Ghetto Foodies

Join us on a journey to the most ghetto eateries in the GTA. We get food poisoning, so you don't have to! Live vicariously through us. Welcome.

Tuesday, October 31, 2006

a mini-ghetto foodies moment

wow, it's been so long since we've blogged here. ever since dave got his new place, we've cut back on eating out, opting more for the cheaper and healthier (but no less saltier!) home-cooking.

anyway, i've been reminded of this site a few times since last summer, and last friday was one of those times. i was out with my pharmie friends for lunch that day, and one of my friends suggested eating at a $3.75 fried rice place with generous servings down on spadina. when we got there, it was none other than the "slaughterhouse" bathroom place mentioned back in july.

"ok... sure, we can eat here if you want. i don't think i got sick from their food."

i said it in earnest, but my friends opted to eat somewhere else. (ka chi by kensington, mmm!)

btw, the other times i thought ghettofoodies was when dave and i were visiting mary's place and we walked by that chinese restaurant that we were convinced was just a front for an illegitimate drug business. "i'll take two pounds of cha siew, wink wink."

also, tomlin, i'm still waiting for your report on pho places. feel free to contribute from vancouver!

Sunday, January 15, 2006

rock on, oscar, rock on!

well, folks, it's been awhile since i've last blogged on this site. frankly, dave and i haven't "eadden" at too many dodgy places lately.

this ghetto foodies account comes from the e-on restaurant a couple of steps from the chestnut. dave had eaten there before with some delta ppl last year and assured me that the food was pretty good. i, on the other hand, was a little skeptical as i am of all basement chinese restaurants... but hey, you've gotta to give that place it's due when it remains unfazed and still open minutes after having a car crash through it's window. overheard by dave at the scene:

car: CRASH!!
window: SMASH!!
customer: hey, are you still open?
waiter: uhh, yeah, why wouldn't it be?

anyway, back to the story... alright, so we went to this restaurant and we ordered snails in e-on black bean sauce (there were no more clams), oysters in scrambled eggs, and beef noodles -- all of it was sufficiently tasty. then, two-thirds through the meal:

dave: {thinks to self: this snail feels heavy. it's dense as a rock - it's like some kind of weird calcified snail.}
dave: hey tiff? this snail is like a rock! it doesn't have any openings or anything!
me: what? lemme see... {visually examines the object in question; raps the plate with it and then compares its timbre with that of a confirmed snail shell.}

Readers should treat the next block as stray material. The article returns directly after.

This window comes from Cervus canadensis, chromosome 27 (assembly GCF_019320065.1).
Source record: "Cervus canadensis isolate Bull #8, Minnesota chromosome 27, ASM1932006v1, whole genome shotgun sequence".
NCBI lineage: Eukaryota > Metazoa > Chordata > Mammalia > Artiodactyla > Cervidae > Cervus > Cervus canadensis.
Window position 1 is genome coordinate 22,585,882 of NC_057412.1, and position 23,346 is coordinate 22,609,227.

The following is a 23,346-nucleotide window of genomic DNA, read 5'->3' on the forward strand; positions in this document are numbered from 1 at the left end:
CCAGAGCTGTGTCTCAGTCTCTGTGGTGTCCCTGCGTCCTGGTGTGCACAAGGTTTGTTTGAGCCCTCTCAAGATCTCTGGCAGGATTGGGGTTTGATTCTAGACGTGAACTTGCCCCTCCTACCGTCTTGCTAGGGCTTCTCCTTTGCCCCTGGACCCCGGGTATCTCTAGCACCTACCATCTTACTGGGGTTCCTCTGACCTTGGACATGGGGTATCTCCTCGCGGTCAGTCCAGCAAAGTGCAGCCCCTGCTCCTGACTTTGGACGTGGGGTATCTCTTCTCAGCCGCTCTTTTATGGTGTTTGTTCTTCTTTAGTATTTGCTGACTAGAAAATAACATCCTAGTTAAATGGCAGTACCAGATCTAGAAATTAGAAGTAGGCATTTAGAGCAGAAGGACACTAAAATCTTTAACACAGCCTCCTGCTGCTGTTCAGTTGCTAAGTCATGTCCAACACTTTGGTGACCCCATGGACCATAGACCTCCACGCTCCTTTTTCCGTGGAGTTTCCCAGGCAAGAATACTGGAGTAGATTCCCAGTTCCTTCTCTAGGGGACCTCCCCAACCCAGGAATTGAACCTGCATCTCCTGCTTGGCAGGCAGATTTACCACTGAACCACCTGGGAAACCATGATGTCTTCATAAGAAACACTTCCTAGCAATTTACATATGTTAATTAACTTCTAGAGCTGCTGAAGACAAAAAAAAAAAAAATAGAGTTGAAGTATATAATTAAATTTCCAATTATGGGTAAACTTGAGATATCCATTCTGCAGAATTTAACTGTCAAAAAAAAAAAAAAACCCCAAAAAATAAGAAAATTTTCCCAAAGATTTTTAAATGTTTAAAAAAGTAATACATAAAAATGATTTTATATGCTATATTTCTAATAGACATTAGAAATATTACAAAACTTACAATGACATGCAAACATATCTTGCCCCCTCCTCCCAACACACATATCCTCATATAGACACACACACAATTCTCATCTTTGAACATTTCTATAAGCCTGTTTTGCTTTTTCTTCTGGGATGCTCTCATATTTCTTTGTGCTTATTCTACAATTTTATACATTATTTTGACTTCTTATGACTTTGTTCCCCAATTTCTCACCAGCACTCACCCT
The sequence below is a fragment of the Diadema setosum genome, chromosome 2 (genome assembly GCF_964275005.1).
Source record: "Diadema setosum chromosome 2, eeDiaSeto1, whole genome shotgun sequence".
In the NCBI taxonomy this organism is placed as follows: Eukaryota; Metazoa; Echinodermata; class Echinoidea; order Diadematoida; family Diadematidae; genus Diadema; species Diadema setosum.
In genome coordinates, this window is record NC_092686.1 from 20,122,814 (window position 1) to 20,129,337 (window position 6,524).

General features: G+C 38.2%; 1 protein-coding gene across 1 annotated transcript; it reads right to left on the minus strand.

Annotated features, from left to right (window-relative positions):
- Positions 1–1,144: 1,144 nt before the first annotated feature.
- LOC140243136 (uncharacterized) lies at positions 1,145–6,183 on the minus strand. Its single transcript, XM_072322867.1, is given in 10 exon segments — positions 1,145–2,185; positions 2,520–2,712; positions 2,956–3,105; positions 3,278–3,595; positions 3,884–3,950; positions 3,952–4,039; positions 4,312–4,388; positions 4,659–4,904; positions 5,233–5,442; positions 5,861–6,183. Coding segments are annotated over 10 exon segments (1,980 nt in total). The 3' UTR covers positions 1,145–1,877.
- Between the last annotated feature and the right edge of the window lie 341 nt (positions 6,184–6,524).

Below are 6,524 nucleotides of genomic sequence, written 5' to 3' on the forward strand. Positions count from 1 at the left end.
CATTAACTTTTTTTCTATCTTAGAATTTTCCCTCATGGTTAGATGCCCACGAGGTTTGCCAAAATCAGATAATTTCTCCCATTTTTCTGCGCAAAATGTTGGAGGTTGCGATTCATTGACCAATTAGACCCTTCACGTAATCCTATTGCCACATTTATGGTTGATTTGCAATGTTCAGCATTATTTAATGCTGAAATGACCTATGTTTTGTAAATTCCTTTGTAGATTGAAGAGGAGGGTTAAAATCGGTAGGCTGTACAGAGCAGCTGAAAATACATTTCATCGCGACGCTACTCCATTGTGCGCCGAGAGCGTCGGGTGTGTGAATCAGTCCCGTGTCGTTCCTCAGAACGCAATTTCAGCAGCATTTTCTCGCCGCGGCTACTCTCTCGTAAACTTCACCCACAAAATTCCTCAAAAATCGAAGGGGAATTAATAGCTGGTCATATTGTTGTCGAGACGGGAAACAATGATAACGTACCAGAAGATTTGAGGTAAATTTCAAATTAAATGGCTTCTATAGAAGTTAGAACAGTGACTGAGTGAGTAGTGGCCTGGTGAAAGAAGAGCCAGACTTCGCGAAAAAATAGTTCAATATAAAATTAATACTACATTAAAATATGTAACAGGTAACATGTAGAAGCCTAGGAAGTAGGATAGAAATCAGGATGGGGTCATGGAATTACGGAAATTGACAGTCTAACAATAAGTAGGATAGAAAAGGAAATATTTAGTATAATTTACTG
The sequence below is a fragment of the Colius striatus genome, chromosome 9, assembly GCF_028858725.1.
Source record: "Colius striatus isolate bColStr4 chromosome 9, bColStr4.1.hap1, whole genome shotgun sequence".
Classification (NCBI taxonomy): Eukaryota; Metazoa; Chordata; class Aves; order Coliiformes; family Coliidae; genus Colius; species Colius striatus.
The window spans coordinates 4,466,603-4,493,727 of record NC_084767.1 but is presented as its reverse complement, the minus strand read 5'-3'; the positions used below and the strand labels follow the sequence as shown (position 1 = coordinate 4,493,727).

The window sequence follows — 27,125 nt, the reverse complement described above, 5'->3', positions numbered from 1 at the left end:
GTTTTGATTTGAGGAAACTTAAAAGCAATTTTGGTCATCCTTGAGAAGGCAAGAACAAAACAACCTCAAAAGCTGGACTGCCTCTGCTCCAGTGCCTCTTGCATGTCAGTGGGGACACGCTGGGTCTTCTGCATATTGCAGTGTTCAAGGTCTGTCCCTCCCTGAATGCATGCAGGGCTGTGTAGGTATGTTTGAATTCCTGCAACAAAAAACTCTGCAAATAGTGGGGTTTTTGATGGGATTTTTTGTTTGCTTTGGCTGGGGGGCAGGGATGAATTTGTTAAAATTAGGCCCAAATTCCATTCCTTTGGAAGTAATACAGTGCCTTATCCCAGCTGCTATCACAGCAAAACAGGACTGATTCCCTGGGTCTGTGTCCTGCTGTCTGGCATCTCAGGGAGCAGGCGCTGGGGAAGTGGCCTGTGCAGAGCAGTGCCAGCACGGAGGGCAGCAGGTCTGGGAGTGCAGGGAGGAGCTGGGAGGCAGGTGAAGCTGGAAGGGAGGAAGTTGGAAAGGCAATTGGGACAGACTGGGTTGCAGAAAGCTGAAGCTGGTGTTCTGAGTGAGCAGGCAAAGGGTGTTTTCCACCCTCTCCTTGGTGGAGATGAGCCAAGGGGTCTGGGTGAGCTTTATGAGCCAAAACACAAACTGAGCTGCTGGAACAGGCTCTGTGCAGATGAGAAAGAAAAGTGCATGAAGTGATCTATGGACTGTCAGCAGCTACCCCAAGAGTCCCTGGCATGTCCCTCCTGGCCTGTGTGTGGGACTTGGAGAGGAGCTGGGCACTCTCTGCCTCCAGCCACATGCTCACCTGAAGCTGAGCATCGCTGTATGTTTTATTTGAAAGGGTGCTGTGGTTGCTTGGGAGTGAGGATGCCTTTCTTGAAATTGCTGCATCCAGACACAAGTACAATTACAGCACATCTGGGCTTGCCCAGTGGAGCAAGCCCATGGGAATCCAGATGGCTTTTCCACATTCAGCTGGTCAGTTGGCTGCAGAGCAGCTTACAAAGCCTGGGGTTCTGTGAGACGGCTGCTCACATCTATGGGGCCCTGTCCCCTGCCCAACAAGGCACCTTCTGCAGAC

me: uhhh, are you sure this isn't just a rock?

i don't think we stopped laughing the rest of the evening. we found the whole incident so hilarious that we didn't even remember to complain to the waiter! can't you just imagine the waiter and the chef laughing at us and going, "you mean they ate the rock? AHAHAHAHA! what idiots!!"? honestly, this incident really goes to show how closely restaurants inspect and clean their food. but it's kinda strange, i'm not even grossed out.

anyhow, we washed the rock off with tea and then named him oscar. he currently resides on dave's desk beside "ho fo'sho" tammy.

Friday, October 07, 2005

Street meat

So, you probably thought this blog had fallen into a state of disrepair, didn't you? Frankly, I can't blame you for thinking so, since there hasn't been an update here since July. I am, however, quite disappointed that you would think Tiff and I were this fickle with our enterprises, starting but never finishing that which we so eagerly begin. Okay, I can't speak for Tiff--not everyone has a Kevlar-lined stomach (see the post about her misadventures at the Dragon City Foodcourt)--but I, for one, am committed to carrying the vision of this blog to fruition. So without further ado, and to make up for lost time, let us talk about today's ghetto foodie establishment, the hotdog stand on the south side of College St, just outside Queen's Park Station.

I haven't bought a hotdog from a street vendor for some time now. It's not because I am uncomfortable with their food handling--I have not once gotten ill from patronizing these roadside establishments, and I don't anticipate I will--but rather, it's because I have been plagued by a psychological unease about the physical appearance of hotdog-stand sausages. Perhaps I should explain. You may remember that a while back I was employed as a part-time proctor in the 27th floor study room of my residence. One evening, I had the misfortune of having to proctor the students while they had their public-service-announcement style course about sex and sexually transmitted diseases. For the most part, I paid no heed to the discussions about crabs and the clap, but I was captivated by a question posed at the end of the lecture by a young man, who seemed rather anxious about the possibility of catching what he referred to as "this exotic disease I'd heard about". In essence--and here I am giving you a highly Disney-fied version of his graphic account--said disease causes that particular member of the male anatomy which the fairer sex does not possess to bloom like a flower, rendering it similar in appearance to (and this is his analogy) a fully cooked hotdog that's been slit in the trademarked criss-cross pattern of the streetside hotdog vendor. Needless to say, I haven't been fond of streetside hotdogs since then.